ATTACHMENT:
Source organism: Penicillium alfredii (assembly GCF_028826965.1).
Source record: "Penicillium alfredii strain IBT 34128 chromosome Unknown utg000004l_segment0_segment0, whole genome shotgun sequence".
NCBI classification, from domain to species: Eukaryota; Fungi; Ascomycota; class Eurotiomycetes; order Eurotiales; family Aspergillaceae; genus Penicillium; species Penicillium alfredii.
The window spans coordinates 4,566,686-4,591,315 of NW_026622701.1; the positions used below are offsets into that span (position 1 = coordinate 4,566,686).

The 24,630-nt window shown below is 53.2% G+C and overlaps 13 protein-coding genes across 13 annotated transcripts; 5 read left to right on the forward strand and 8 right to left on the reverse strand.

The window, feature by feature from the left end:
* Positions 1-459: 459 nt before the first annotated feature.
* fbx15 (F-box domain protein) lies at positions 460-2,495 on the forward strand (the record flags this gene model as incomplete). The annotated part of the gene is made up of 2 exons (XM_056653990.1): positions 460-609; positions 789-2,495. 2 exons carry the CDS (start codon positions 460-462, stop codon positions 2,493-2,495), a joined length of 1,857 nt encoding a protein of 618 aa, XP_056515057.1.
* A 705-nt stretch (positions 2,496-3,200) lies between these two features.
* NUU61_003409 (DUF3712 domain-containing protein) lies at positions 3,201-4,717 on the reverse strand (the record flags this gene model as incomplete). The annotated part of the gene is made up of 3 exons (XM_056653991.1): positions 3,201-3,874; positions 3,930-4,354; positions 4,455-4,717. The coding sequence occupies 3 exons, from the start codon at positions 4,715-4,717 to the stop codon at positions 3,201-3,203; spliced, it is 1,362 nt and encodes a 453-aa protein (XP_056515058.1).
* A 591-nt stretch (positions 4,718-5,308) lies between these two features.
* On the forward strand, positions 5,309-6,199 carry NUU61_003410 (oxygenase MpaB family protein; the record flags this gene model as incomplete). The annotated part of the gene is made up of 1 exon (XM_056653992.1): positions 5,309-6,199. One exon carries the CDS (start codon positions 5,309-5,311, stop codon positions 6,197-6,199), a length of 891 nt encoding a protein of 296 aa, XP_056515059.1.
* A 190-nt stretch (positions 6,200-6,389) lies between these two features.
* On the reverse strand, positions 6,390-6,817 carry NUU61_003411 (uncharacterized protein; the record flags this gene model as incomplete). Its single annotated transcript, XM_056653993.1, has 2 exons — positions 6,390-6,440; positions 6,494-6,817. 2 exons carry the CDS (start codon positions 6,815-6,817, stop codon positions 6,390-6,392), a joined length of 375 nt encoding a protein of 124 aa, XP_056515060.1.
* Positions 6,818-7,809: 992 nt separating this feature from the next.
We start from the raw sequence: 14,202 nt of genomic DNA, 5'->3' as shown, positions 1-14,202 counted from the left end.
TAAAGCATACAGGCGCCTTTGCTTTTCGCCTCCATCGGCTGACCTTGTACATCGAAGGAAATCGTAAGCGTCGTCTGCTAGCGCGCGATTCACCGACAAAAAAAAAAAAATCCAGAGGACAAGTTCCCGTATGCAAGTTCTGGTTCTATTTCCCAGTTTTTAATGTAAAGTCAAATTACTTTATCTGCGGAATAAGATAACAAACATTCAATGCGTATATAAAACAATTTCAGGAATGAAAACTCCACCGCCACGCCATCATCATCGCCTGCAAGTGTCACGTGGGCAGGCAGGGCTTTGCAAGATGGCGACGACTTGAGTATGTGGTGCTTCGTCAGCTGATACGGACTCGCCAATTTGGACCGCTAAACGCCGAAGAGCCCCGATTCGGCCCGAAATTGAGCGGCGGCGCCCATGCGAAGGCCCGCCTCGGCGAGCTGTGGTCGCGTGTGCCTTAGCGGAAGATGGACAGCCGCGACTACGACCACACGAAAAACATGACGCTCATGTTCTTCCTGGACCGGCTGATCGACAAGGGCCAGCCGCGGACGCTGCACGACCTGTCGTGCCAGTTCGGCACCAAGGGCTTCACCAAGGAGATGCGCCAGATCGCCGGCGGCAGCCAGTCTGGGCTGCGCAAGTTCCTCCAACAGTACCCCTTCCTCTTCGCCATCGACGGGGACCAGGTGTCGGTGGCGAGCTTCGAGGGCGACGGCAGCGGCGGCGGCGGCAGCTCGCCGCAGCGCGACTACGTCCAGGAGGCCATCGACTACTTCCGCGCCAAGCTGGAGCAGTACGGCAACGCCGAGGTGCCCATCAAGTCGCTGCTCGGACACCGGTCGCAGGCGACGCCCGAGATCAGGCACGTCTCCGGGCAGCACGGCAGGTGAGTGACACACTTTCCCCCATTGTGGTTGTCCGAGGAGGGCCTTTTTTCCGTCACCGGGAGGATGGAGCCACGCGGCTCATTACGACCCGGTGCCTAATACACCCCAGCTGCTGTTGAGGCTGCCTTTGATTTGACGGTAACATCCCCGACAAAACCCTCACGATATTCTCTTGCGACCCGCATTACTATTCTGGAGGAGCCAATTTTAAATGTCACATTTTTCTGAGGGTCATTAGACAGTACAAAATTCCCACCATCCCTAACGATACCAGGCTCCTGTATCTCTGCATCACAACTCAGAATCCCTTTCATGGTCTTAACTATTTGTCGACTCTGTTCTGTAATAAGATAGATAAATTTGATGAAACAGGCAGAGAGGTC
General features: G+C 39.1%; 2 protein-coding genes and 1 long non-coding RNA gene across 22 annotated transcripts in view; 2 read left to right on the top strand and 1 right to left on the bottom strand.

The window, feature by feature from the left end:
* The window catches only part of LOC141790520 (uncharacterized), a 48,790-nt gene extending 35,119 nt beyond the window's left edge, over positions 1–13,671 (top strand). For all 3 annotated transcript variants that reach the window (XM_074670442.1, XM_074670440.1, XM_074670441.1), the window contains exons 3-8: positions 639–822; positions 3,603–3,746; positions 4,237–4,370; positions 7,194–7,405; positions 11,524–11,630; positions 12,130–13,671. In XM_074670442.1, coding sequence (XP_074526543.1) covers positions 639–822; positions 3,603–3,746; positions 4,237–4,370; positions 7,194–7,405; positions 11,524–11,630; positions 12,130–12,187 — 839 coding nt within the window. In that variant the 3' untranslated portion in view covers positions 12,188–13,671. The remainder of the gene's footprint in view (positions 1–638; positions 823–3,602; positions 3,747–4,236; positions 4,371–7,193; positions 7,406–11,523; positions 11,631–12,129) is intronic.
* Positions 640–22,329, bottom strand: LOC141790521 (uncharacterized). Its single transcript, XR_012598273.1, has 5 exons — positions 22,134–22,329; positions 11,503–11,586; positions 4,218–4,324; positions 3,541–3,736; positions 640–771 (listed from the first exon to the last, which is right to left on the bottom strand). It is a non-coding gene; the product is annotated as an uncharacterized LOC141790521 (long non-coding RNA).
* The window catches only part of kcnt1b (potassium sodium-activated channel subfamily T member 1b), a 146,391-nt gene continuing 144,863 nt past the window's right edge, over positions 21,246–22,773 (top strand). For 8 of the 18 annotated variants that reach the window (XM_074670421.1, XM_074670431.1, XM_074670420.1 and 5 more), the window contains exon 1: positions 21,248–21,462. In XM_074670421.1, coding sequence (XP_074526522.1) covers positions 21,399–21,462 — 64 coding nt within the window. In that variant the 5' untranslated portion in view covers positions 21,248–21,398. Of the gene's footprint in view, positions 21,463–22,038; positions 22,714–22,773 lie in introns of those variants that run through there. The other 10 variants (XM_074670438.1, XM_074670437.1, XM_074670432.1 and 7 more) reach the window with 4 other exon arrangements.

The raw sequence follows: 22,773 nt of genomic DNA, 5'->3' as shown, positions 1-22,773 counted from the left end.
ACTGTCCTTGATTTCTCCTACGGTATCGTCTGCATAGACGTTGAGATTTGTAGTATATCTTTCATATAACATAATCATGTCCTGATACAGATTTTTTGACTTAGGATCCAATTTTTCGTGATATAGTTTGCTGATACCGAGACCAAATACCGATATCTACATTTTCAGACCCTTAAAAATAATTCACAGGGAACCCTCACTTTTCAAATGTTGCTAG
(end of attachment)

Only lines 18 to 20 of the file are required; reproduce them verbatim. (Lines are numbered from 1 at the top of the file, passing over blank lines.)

General features: G+C 39.1%; 2 protein-coding genes and 1 long non-coding RNA gene across 22 annotated transcripts in view; 2 read left to right on the top strand and 1 right to left on the bottom strand.

The window, feature by feature from the left end:
* The window catches only part of LOC141790520 (uncharacterized), a 48,790-nt gene extending 35,119 nt beyond the window's left edge, over positions 1–13,671 (top strand). For all 3 annotated transcript variants that reach the window (XM_074670442.1, XM_074670440.1, XM_074670441.1), the window contains exons 3-8: positions 639–822; positions 3,603–3,746; positions 4,237–4,370; positions 7,194–7,405; positions 11,524–11,630; positions 12,130–13,671. In XM_074670442.1, coding sequence (XP_074526543.1) covers positions 639–822; positions 3,603–3,746; positions 4,237–4,370; positions 7,194–7,405; positions 11,524–11,630; positions 12,130–12,187 — 839 coding nt within the window. In that variant the 3' untranslated portion in view covers positions 12,188–13,671. The remainder of the gene's footprint in view (positions 1–638; positions 823–3,602; positions 3,747–4,236; positions 4,371–7,193; positions 7,406–11,523; positions 11,631–12,129) is intronic.